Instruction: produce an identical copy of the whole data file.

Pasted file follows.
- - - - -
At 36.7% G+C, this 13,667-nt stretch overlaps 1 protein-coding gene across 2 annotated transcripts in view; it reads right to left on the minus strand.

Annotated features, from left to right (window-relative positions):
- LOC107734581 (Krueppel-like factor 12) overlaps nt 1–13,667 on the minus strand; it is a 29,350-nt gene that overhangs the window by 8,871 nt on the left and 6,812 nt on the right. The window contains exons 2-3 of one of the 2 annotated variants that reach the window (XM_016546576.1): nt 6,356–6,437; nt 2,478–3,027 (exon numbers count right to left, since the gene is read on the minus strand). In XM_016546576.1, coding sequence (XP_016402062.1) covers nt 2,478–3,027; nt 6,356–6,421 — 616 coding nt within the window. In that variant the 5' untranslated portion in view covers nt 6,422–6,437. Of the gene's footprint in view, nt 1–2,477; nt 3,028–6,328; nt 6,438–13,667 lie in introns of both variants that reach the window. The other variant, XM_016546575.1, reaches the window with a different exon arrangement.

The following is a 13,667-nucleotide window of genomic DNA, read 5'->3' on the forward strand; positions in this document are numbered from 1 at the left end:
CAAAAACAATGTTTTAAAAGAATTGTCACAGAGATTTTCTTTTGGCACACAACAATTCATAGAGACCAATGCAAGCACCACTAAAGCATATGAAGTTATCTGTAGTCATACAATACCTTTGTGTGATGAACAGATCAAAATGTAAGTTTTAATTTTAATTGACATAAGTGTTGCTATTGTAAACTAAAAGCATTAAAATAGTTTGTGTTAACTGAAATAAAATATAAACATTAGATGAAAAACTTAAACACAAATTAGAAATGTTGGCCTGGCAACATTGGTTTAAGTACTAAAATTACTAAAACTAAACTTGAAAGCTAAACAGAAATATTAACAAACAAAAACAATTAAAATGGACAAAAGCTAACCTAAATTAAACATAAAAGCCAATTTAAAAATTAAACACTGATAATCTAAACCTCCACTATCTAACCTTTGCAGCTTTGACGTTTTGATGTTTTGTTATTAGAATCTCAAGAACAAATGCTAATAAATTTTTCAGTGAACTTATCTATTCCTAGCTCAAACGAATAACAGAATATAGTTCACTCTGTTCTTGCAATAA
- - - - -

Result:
At 36.7% G+C, this 13,667-nt stretch overlaps 1 protein-coding gene across 2 annotated transcripts in view; it reads right to left on the minus strand.

Annotated features, from left to right (window-relative positions):
- LOC107734581 (Krueppel-like factor 12) overlaps nt 1–13,667 on the minus strand; it is a 29,350-nt gene that overhangs the window by 8,871 nt on the left and 6,812 nt on the right. The window contains exons 2-3 of one of the 2 annotated variants that reach the window (XM_016546576.1): nt 6,356–6,437; nt 2,478–3,027 (exon numbers count right to left, since the gene is read on the minus strand). In XM_016546576.1, coding sequence (XP_016402062.1) covers nt 2,478–3,027; nt 6,356–6,421 — 616 coding nt within the window. In that variant the 5' untranslated portion in view covers nt 6,422–6,437. Of the gene's footprint in view, nt 1–2,477; nt 3,028–6,328; nt 6,438–13,667 lie in introns of both variants that reach the window. The other variant, XM_016546575.1, reaches the window with a different exon arrangement.

The following is a 13,667-nucleotide window of genomic DNA, read 5'->3' on the forward strand; positions in this document are numbered from 1 at the left end:
CAAAAACAATGTTTTAAAAGAATTGTCACAGAGATTTTCTTTTGGCACACAACAATTCATAGAGACCAATGCAAGCACCACTAAAGCATATGAAGTTATCTGTAGTCATACAATACCTTTGTGTGATGAACAGATCAAAATGTAAGTTTTAATTTTAATTGACATAAGTGTTGCTATTGTAAACTAAAAGCATTAAAATAGTTTGTGTTAACTGAAATAAAATATAAACATTAGATGAAAAACTTAAACACAAATTAGAAATGTTGGCCTGGCAACATTGGTTTAAGTACTAAAATTACTAAAACTAAACTTGAAAGCTAAACAGAAATATTAACAAACAAAAACAATTAAAATGGACAAAAGCTAACCTAAATTAAACATAAAAGCCAATTTAAAAATTAAACACTGATAATCTAAACCTCCACTATCTAACCTTTGCAGCTTTGACGTTTTGATGTTTTGTTATTAGAATCTCAAGAACAAATGCTAATAAATTTTTCAGTGAACTTATCTATTCCTAGCTCAAACGAATAACAGAATATAGTTCACTCTGTTCTTGCAATAA